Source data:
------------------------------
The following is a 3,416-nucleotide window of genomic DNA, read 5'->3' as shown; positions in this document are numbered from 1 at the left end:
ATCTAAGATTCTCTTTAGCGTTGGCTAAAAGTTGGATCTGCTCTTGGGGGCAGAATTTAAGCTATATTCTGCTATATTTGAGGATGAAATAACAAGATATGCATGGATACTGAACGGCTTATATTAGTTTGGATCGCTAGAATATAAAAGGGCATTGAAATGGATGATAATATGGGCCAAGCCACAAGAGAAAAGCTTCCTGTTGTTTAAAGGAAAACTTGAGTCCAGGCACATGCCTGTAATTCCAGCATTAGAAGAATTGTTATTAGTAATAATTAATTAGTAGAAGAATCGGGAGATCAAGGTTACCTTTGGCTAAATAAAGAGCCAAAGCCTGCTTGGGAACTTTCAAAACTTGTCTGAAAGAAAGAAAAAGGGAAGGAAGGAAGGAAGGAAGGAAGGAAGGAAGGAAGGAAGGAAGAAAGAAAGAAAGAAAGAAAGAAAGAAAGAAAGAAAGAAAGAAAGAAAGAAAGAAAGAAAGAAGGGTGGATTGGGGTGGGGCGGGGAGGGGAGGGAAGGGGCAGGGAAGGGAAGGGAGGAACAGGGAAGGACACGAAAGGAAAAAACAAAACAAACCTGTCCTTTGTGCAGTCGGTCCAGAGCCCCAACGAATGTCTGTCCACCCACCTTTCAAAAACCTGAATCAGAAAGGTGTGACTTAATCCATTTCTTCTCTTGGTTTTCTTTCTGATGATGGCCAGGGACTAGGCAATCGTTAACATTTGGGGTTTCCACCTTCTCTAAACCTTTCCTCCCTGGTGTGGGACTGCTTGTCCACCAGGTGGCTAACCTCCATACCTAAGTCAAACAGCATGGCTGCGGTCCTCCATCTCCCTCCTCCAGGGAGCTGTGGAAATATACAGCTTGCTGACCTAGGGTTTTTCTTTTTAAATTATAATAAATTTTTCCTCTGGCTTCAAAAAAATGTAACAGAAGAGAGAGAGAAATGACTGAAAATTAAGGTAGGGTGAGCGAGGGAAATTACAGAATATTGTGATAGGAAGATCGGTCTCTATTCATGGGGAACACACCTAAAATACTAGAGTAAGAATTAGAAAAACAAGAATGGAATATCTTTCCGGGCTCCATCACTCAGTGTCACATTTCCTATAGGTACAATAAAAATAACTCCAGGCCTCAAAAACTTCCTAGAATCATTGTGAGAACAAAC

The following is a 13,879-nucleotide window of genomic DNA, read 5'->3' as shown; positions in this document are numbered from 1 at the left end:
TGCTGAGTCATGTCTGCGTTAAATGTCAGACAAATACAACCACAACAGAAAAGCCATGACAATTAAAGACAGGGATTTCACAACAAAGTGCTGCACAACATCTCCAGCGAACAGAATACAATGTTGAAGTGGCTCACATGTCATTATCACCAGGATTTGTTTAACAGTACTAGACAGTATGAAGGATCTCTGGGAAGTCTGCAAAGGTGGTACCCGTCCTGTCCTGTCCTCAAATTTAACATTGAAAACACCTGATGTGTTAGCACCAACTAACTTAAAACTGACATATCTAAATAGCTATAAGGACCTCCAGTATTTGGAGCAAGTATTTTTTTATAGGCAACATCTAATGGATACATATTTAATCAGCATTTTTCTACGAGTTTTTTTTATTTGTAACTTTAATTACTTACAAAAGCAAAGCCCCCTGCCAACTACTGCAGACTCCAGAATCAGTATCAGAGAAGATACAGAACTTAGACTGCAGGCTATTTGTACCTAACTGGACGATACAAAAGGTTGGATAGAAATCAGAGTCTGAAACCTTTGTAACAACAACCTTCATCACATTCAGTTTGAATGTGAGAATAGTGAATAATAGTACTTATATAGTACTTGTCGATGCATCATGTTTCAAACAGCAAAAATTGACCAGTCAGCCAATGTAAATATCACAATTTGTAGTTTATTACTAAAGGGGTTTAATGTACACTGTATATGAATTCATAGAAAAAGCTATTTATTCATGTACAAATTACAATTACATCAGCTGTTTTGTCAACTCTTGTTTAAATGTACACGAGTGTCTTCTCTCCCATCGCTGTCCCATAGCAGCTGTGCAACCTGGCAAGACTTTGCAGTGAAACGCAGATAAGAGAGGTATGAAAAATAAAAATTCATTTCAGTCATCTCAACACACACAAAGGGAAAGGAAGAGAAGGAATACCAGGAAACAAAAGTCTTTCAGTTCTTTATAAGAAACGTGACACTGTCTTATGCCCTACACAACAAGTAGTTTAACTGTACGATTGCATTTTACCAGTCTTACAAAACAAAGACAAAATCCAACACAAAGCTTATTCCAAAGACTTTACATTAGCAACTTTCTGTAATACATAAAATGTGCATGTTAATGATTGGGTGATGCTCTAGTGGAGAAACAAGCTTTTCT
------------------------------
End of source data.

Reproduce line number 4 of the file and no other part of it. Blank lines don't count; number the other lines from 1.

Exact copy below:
TGCTGAGTCATGTCTGCGTTAAATGTCAGACAAATACAACCACAACAGAAAAGCCATGACAATTAAAGACAGGGATTTCACAACAAAGTGCTGCACAACATCTCCAGCGAACAGAATACAATGTTGAAGTGGCTCACATGTCATTATCACCAGGATTTGTTTAACAGTACTAGACAGTATGAAGGATCTCTGGGAAGTCTGCAAAGGTGGTACCCGTCCTGTCCTGTCCTCAAATTTAACATTGAAAACACCTGATGTGTTAGCACCAACTAACTTAAAACTGACATATCTAAATAGCTATAAGGACCTCCAGTATTTGGAGCAAGTATTTTTTTATAGGCAACATCTAATGGATACATATTTAATCAGCATTTTTCTACGAGTTTTTTTTATTTGTAACTTTAATTACTTACAAAAGCAAAGCCCCCTGCCAACTACTGCAGACTCCAGAATCAGTATCAGAGAAGATACAGAACTTAGACTGCAGGCTATTTGTACCTAACTGGACGATACAAAAGGTTGGATAGAAATCAGAGTCTGAAACCTTTGTAACAACAACCTTCATCACATTCAGTTTGAATGTGAGAATAGTGAATAATAGTACTTATATAGTACTTGTCGATGCATCATGTTTCAAACAGCAAAAATTGACCAGTCAGCCAATGTAAATATCACAATTTGTAGTTTATTACTAAAGGGGTTTAATGTACACTGTATATGAATTCATAGAAAAAGCTATTTATTCATGTACAAATTACAATTACATCAGCTGTTTTGTCAACTCTTGTTTAAATGTACACGAGTGTCTTCTCTCCCATCGCTGTCCCATAGCAGCTGTGCAACCTGGCAAGACTTTGCAGTGAAACGCAGATAAGAGAGGTATGAAAAATAAAAATTCATTTCAGTCATCTCAACACACACAAAGGGAAAGGAAGAGAAGGAATACCAGGAAACAAAAGTCTTTCAGTTCTTTATAAGAAACGTGACACTGTCTTATGCCCTACACAACAAGTAGTTTAACTGTACGATTGCATTTTACCAGTCTTACAAAACAAAGACAAAATCCAACACAAAGCTTATTCCAAAGACTTTACATTAGCAACTTTCTGTAATACATAAAATGTGCATGTTAATGATTGGGTGATGCTCTAGTGGAGAAACAAGCTTTTCT